The audits would be very complicated in many cases; many of these workers’ past employers will be difficult to locate, will not have records for cash transactions made years ago, and (for obvious reasons) may be reluctant to cooperate.  Moreover, many of these immigrants likely will not have bank records or credit cards, will have moved many times, and will have been working in the United States for many years or even decades, so reconstructing their records for this entire period could prove extremely difficult.

The IRS’s experience in estimating a family’s income based on its “lifestyle” is largely restricted to a very small number of generally high-income people and small businesses where there is a large disconnect between their reported income and the person’s lifestyle or the business’s spending and the IRS has reason to believe large-scale tax evasion may have occurred.  The IRS has never used this method for large numbers of low-income workers.

Given that an estimated 11 million people are eligible to legalize under the bill, the increased workload for the IRS would be tremendous.  Of the 187 million individual and business tax returns filed in 2011, the IRS examined just 1.7 million — fewer than 1 percent.  Moreover, over 70 percent of these audits were conducted by mail (where information is requested and provided by mail) and were not the complex, intensive audits that Senator Hatch envisions.

Based on the total cost of current IRS enforcement efforts and the number of returns examined each year, each field examination would clearly cost thousands of dollars.  This means that the cost of conducting vast numbers of complicated audits, as Senator Hatch evidently envisions, would run into the billions.

Senator Hatch has not proposed any new funding for the IRS to conduct such audits or indicated that large numbers of new IRS staff would be hired.  If the IRS tried to implement his proposal, it would have to divert a very large portion of its total enforcement resources, probably for a number of years, from enforcement activities that yield a much higher return for the Treasury to auditing millions of legalizing workers, most of whom have modest incomes.

In 2012, the IRS conducted 31,700 field audits of corporations, leading to a total of $20 billion in recommended additional tax assessments — an average of more than $600,000 per review.  When both individual and business field audits are considered, the average tax assessment is close to $60,000.  Diverting IRS resources away from these high-return audits to try to reconstruct earnings records from modest-earning immigrants almost surely would result in a net loss of revenues to the Treasury, not the gain that Senator Hatch suggests.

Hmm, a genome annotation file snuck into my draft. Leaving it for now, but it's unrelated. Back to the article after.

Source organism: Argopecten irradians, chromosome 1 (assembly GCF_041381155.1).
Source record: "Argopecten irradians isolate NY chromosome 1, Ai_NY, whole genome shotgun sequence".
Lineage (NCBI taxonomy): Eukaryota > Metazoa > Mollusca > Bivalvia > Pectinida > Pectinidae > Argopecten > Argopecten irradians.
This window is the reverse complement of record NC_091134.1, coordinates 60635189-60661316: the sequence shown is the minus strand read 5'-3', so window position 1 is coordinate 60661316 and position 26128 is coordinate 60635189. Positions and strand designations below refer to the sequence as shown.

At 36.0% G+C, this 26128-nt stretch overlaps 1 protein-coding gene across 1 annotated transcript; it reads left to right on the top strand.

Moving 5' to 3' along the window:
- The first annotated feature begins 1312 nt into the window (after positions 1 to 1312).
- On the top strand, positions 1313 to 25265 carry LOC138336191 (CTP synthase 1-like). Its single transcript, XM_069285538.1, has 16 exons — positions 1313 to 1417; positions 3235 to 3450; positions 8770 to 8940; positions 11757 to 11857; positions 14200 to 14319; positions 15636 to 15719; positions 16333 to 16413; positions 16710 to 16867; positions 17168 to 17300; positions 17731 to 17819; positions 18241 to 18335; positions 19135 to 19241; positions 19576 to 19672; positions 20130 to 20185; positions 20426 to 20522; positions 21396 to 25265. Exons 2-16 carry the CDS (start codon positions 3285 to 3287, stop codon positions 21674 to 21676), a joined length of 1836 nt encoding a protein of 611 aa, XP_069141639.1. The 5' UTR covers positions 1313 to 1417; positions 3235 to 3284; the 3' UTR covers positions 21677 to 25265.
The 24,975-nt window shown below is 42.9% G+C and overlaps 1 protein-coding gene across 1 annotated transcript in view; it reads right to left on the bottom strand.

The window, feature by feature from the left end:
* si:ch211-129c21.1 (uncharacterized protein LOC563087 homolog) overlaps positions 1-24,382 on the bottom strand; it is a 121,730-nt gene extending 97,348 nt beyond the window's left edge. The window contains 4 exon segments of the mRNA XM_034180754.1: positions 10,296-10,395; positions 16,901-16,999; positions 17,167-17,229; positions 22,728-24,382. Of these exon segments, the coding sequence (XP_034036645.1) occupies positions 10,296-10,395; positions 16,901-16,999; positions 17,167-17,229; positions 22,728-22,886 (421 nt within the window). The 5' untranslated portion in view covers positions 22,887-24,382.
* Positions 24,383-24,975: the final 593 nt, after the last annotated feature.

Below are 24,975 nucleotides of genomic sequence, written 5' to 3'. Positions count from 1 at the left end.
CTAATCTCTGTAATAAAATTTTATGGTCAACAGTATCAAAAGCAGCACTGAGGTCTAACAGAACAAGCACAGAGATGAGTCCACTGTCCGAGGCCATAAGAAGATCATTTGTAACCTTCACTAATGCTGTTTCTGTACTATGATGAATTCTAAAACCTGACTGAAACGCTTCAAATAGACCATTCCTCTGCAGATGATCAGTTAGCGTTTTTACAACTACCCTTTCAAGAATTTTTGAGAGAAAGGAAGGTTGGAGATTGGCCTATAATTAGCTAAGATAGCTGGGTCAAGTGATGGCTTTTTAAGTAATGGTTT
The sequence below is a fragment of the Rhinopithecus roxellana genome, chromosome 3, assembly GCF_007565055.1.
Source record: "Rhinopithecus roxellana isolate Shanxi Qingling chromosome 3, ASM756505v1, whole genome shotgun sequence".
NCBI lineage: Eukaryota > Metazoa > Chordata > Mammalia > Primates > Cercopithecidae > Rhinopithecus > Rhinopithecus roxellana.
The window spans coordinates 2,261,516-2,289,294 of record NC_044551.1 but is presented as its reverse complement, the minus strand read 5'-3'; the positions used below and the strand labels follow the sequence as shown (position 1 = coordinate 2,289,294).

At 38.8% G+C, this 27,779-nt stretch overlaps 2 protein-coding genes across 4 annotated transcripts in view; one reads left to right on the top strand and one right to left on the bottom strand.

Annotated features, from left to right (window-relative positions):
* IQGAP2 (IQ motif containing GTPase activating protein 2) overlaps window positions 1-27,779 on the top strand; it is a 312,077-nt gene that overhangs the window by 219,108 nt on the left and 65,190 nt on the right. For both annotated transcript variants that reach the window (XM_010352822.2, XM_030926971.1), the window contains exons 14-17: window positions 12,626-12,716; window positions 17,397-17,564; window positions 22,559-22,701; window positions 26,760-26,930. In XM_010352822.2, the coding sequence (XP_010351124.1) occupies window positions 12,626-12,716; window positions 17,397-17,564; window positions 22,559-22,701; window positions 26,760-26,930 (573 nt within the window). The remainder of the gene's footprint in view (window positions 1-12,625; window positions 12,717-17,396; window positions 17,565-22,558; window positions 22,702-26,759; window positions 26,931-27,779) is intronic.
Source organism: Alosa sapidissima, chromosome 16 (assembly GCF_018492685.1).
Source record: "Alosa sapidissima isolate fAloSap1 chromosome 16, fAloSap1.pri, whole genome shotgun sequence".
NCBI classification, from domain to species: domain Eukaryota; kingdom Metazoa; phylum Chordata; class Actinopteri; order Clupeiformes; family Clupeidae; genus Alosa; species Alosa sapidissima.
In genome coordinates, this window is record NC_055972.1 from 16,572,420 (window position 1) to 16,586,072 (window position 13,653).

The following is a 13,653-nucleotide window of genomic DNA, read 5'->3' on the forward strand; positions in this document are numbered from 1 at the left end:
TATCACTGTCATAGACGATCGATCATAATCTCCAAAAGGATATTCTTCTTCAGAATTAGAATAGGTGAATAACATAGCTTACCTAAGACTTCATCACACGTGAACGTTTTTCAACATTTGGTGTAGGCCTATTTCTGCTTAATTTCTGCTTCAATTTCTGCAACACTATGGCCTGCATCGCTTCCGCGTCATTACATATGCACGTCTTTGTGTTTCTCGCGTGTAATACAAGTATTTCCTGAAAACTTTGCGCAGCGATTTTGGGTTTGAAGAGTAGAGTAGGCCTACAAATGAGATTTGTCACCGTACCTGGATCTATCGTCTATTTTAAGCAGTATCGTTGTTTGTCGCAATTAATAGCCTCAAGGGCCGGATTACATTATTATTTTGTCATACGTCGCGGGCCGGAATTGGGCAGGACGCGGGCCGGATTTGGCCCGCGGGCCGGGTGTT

More realistically, the IRS would never be able to conduct the required audits, so the process of legalizing undocumented workers would grind to a halt for many — leaving the basic goal of the legislation in tatters.  Undocumented workers would remain undocumented and the Treasury would collect less in taxes going forward than if these workers were allowed to come out of the shadows.

Purchasing Power of TANF Benefits Fell Further in 2012

March 28, 2013 at 1:36 pm

Cash assistance for the nation’s poorest families with children fell again in purchasing power in 2012, we detail in our annual update of state benefit levels under the Temporary Assistance for Needy Families (TANF) program.  Most states left their benefit levels unchanged last year, so benefits continued to erode by inflation.

In 37 states, and after adjusting for inflation, benefits are now at least 20 percent below their levels of 1996 — the year policymakers created TANF.

For all states, as of July 1, 2012, benefits for a family of three with no other cash income were below half of the federal poverty line, measured as a share of the Department of Health and Human Services poverty guidelines for 2012 (see map).  Benefits were below 30 percent of the poverty line in the majority of states.

On the other hand, no states cut benefit levels in 2012, and a few took the opportunity to increase the benefit level or to follow through on past commitments to modestly raise benefits or adjust them for inflation.  TANF benefits increased, in nominal dollars, in New York, Ohio, South Dakota, Texas, and Wyoming.

TANF provides a safety net to relatively few poor families:  in 2011, just 27 families received TANF benefits for every 100 poor families, down from 68 families receiving TANF for every 100 in poverty in 1996.  But for the families that participate in the program, it often is their only source of support and without it, they would have no cash income to meet their basic needs.

It’s time for states to halt the erosion of TANF benefits and slowly regain some of the purchasing power that they’ve lost over the past 16 years.

Click here to read the full paper.

Greenstein on the Ryan Budget

March 12, 2013 at 7:09 pm

CBPP President Robert Greenstein has issued a statement on House Budget Committee Chairman Paul Ryan’s new budget.  Here’s the opening: